By the skin of their teeth.
That’s how the Brooklyn Nets won seven in a row, one month since an ugly leg injury sidelined leading scorer Caris Levert. It was an exhilarating, nail-biting, head-smacking, why-are-they-doing-this-to-me, can’t-the-clock-go-faster sort of winning streak. So when the Indiana Pacers brought the streak to an end Friday night, defeating the Nets 114-106, they exposed how tenuous the Nets’ hold on greatness was…but that 7-0 run nevertheless showed that Brooklyn is building something beautiful that won’t even ruin anyone’s view of the Manhattan skyline.
The one trouble is that since Levert—the Nets’ clutch, playmaking wing—went down, the Nets have struggled to hold a lead. Five of the seven teams they defeated during this run outscored them in the fourth quarter. (It could have been a 9-0 run if the Oklahoma City Thunder hadn’t pounded them with a +20 margin in Q4 Dec. 5.)
Head coach Kenny Atkinson and his team do, nevertheless, deserve credit. Their adjustments and improved play (for three quarters) is delivering Ws.
A gentle schedule helped. Most of the wins came against losing—and I mean loooosing—teams (Atlanta Hawks, Chicago Bulls, New York Knicks and Washington Wizards, ugh). The Nets also, however, squeaked out wins against the surging L.A. Lakers, Philadelphia Sixers and Toronto Raptors by making a few changes.
For example, the Sixers outperformed the Nets in nearly every category, yet lost their game at the free throw line. On their homecourt. By a gap of 25 points.
Brooklyn went 37 of 43 from the stripe that night. Fourteen of those 14 attempts were courtesy of rising star Spencer Dinwiddie (still an impressive eight if you discount Philly’s foul-a-thon scramble in the last two minutes), and the rest of the squad evenly shared the load.
That extra time at the line has been essential. While the Nets’ free throw attempts have jumped to 27.0 during the run (22.6 before Levert’s injury), they’re drawing opponents irresistibly into foul after foul by relentlessly driving to the hoop. It might be some Eurostepping by Rodions Kurucs, a Joe Harris cut with a quick dump to Jarrett Allen, or a drive and kick by point guard D’Angelo Russell.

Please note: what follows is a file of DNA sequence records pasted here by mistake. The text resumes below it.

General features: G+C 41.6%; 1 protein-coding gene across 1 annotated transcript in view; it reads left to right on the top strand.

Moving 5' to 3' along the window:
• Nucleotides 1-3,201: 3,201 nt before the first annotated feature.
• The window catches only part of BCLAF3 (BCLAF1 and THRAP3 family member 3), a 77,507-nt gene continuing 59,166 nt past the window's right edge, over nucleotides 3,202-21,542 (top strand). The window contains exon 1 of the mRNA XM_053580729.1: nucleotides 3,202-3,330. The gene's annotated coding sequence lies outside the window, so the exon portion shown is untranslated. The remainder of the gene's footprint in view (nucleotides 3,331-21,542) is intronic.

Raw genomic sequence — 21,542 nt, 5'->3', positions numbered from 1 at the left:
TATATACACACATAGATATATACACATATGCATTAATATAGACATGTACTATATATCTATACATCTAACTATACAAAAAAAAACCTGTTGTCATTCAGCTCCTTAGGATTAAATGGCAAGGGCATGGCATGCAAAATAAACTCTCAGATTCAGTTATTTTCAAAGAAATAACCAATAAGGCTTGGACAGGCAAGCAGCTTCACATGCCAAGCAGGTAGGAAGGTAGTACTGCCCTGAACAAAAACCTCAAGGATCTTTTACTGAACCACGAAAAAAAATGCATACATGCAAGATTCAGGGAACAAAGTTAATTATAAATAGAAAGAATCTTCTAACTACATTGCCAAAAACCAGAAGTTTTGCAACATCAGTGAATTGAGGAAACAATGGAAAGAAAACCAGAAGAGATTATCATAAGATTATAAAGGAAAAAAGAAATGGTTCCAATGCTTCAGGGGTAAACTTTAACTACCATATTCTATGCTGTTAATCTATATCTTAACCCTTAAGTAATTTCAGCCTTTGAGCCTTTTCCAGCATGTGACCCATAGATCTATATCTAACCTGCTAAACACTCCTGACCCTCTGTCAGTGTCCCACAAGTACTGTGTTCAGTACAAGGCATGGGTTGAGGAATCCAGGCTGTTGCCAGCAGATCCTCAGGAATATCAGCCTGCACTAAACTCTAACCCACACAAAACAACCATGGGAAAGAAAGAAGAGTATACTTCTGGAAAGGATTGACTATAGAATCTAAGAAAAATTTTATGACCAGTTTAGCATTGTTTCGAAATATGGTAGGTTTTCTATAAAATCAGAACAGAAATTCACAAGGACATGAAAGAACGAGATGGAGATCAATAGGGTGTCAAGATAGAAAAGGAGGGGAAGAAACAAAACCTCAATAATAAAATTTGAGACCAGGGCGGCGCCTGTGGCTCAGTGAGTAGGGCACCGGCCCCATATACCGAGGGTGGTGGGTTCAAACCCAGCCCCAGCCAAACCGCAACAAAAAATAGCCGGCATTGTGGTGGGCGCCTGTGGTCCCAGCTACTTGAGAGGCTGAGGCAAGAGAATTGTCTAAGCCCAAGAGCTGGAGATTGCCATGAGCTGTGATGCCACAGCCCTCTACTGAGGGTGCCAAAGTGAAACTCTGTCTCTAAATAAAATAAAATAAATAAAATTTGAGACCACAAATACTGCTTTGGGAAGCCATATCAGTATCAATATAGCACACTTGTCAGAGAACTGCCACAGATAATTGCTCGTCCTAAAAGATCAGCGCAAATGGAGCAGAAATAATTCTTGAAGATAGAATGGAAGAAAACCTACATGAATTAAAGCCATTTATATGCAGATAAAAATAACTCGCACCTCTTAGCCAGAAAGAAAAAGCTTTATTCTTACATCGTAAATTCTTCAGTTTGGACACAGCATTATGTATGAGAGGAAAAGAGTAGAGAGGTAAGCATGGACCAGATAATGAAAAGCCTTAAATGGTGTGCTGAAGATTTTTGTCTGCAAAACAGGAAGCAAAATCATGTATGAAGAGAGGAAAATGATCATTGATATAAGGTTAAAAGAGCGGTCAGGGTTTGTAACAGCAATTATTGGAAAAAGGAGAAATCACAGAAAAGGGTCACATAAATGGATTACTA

But the most dominant downhill force has been guard Spencer Dinwiddie.
The restricted area is not restricted to this guy. Since Levert went down, Dinwiddie is scoring more on drives than anyone in the NBA but James Harden and Kawhi Leonard; he leads the NBA in free throws on drives.
Dinwiddie doesn’t need much help from teammates to score. Don’t worry about setting that pick. Just hand him the ball behind the arc and he’ll calmly shed his defender, gracefully swing to the cup, slice through rim protectors and drop in an and-1 layup. Easy-peasy, again and again and again. He’s averaging 24 points per game during the streak and making it look casual.
Toronto and L.A., meanwhile were felled by Brooklyn’s better fast-break defense.
They’ve eased off on their offensive rebounding, instead backing up to limit the fast breaks from those teams that rely on it most. Brooklyn held Toronto to just five fast-break points (they average 18.0 FBPS per game) in the 106-105 victory Dec. 7, and L.A. to 12 (average 20.4 FBPS) in the 115-110 win Dec. 17.
On the other end, they’re crashing the defensive glass, largely thanks to increased minutes for board magnets Ed Davis and Rondae Hollis Jefferson. When Levert was healthy, Brooklyn only successfully wrangled 68.6% of the potential defensive rebounds provided (ranked 28th. During this winning streak, they’re grabbing 77.6% (2nd).
Between this and the fact that coach Kenny Atkinson is fiddling with opponents’ minds by moving from zone defense to man-to-man and back, the Nets have been able to better control the pace of games.
The undefeated streak is officially over, ’tis true, but can the Nets keep racking up enough wins to crank their way into the playoff picture? That depends.
How many giant three balls can Jared Dudley hit in the clutch?
How many driving layups can Dinwiddie sink and stay healthy?
How long will the bench unit run this smoothly?
How many times can Jarrett Allen block Lebron James?!?
Unless the Nets find a way to improve their fourth quarter, they won’t keep stealing these Ws for long. Yet, their schedule remains promisingly hit or miss opponent-wise.
So, let’s enjoy the show while it lasts.
Sara Peters is a 17-year journalist who covers cybersecurity by day, basketball by night. She spent the past four seasons enduring a relentless barrage of losses as a featured New York Knicks columnist for Bleacher Report. She loves driving point guards, passing centers, scrambles for loose balls, buzzer-beating blocks, Allen Iverson, and tearful memories of Drazen Petrovic. Sara lives in Queens. Follow her on Twitter @3FromThe7.